NEW YORK (
) -- The health of the consumer will be front and center at the kickoff of Friday's session, which should see low volumes ahead of the long Memorial Day weekend.
Data on personal income and spending for April arrives at 8:30 a.m. ET, and the consensus is for a 0.4% rise in income coupled with a 0.5% increase in spending. The final read on Michigan consumer sentiment will also factor in at 9:55 a.m. ET. There's an expectation that it will tick up from the initial reading of 72.4 as oil prices have declined.
Pending home sales could be the wild card. The consensus estimate is for a decline of 1.4% in March, but
is calling for an increase of 1%. Chief U.S. Economist Ian Shepherdson at High Frequency Economics sees a 1% decrease, saying he seems "little change beyond normal monthly noise" and that the trend is flat.
While the banks held up well enough on Thursday, the latest data on the housing market from
on Thursday was at least mildly concerning as a slowdown in volumes spoke to recent market concerns about the impact of a lingering inventory glut on the balance sheets of names like
Bank of America
The online foreclosure marketplace said third parties bought 158,434 U.S. bank-owned homes and those in some stage of foreclosure in the first quarter. That activity represents a 16% drop from the fourth quarter, and a 36% decrease from last year's first quarter. Foreclosures accounted for 28% of all U.S. residential sales in the first quarter with the average sales prices continuing to decline, coming in at $168,321.
"While foreclosure sales continue to account for an unusually high percentage of all residential home sales, sales volume is well off the peak we saw in the first quarter of 2009, when nearly 350,000 foreclosure properties sold to third parties," said James Saccacio, RealtyTrac's CEO in a
He continued: "While this is probably helping to keep home prices relatively stable, it is also delaying the housing recovery. At the first quarter foreclosure sales pace, it would take exactly three years to clear the current inventory of 1.9 million properties already on the banks' books, or in foreclosure."
Evercore Partners lifted its earnings estimate for Bank of America's fiscal 2011 to a profit of $1.12 a share from $1.10 a share and reiterated its outperform rating on Thursday night, citing "market share gains in capital markets/underwriting activity" but the firm notes a double-dip in the housing market is one of the biggest risks for the stock, which down 14% year-to-date and 30% in the past year.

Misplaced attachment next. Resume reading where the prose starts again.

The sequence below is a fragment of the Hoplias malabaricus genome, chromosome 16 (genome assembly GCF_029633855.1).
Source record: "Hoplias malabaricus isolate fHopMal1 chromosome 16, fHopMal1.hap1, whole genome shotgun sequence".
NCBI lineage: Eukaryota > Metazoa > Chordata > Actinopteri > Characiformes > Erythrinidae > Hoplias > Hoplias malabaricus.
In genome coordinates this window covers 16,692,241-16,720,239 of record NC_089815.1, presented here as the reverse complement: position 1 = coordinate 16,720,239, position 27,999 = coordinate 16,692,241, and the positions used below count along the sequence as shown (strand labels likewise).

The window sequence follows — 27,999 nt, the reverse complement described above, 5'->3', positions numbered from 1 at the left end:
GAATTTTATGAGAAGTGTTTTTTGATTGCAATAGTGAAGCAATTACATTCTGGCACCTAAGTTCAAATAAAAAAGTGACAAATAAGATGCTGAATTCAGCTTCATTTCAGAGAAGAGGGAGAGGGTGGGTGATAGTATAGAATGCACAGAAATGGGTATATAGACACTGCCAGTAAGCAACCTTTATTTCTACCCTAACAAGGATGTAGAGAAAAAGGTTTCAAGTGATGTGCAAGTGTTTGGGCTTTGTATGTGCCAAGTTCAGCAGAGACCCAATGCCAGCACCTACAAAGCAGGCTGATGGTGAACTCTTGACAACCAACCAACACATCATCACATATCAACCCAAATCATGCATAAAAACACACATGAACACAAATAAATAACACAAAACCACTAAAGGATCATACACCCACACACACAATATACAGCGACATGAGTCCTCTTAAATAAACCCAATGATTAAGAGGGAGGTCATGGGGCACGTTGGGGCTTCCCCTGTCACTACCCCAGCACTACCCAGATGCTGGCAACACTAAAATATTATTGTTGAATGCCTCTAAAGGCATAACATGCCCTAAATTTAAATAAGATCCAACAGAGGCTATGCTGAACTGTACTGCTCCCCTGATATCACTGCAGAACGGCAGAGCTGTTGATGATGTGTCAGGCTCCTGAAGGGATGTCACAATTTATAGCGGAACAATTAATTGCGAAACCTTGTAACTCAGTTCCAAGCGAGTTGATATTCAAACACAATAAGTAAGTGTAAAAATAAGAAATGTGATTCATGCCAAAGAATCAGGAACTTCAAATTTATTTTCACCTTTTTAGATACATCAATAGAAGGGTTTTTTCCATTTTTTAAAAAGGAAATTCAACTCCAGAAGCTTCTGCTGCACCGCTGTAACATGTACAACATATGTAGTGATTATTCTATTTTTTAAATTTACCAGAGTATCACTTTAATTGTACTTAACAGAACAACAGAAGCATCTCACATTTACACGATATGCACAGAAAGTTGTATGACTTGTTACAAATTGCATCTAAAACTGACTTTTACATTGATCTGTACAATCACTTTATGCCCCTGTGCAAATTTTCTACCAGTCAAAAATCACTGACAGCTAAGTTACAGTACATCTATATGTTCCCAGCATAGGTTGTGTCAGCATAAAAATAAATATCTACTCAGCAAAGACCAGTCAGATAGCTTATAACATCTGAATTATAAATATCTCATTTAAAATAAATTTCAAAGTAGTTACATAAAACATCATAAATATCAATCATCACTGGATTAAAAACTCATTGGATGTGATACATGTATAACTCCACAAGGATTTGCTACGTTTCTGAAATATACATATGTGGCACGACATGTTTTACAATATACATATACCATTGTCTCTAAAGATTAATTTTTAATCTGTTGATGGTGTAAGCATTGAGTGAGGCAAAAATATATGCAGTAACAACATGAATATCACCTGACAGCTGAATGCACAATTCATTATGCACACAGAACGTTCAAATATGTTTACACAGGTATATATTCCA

The weak dollar helped the
Dow Jones Industrial Average
celebrate its 115th anniversary by
for just the third time this month, trimming the month-to-date decline for the blue-chip index to 3.2%.
There are no earnings of note due on Friday, and that's essentially going to be the case until warning season for the calendar second quarter starts up in mid-June. With QE2 still slated to wind down at the end of next month, the markets will be dealing with an extra dose of skittishness, and the results of the latest
American Association of Individual Investors
on Thursday showed retail investors continue to slide into skepticism that equities will be moving higher in the next six months.
Roughly 41.4% of the non-profit organization's members, which number more than 150,000, identified themselves as bearish for the week ended on Thursday. That's up 0.1% from a week ago, and well above the long-term average of 30%. Those feeling bullish shrunk to 25.6%, a decline from 1.1% from a week ago, while the neutral camp swelled to 33%, rising 0.9%. The long-term averages for bullish and neutral are 39% and 31% respectively.
But hedge fund managers don't appear to quite as bearish as Mom & Pop as the
survey for May found the so-called "smart money" taking a neutral stance.
"About 30% are bullish on the S&P 500, up from 23% in April, while 29% are bearish, down from 34%," according to
Hedge funds are still pulling in plenty of money though with
estimating inflows of $15 billion for April, down slightly from $16 billion in March. The estimate is based on a survey of 896 funds, and
said it believes the fresh cash continues to come from sovereign wealth funds and pension funds.
also found that short sellers took some profits on May's weakness in stocks as New York Stock Exchange short interest decreased 1.1% to 12.9 billion shares, or roughly 3.4% of outstanding stock, in the first half of May. That's a reversal from a build-up of 4.1% in April.
"Short bets and market returns have moved in opposite directions in recent months, which is rather unusual," the research firm said in its Weekly Flow report. "We view recent short covering as bearish because our research shows that short interest is a contrary indicator."
Meantime, Thursday also saw the IPO market lose some steam as fresh offerings,
Lone Pine Resources
didn't do much, and last week's high-flier
fell more than 9% as reports about salivating short sellers surfaced. Options activity in the stock is set to begin on Friday.
"With a small free float of only 9 million shares, or about 10% of the company, we initially see over 60 smallish transactions accounting for around 0.7% of the total shares outstanding on loan or 13% of the free float," said
released late Wednesday. "This represents almost all the shares that are available to be borrowed."
While Data Explorers notes that this lending can also reflect stock being used to manage liquidity early in the life of a public listing, it's mainly indicative of shorts building positions.
was a busy one with
Blue Coat Systems
( BCSI) taking it on the chin because of disappointing top-line growth, and
turning things around with a better than expected outlook on its conference call.
Written by Michael Baron in New York.
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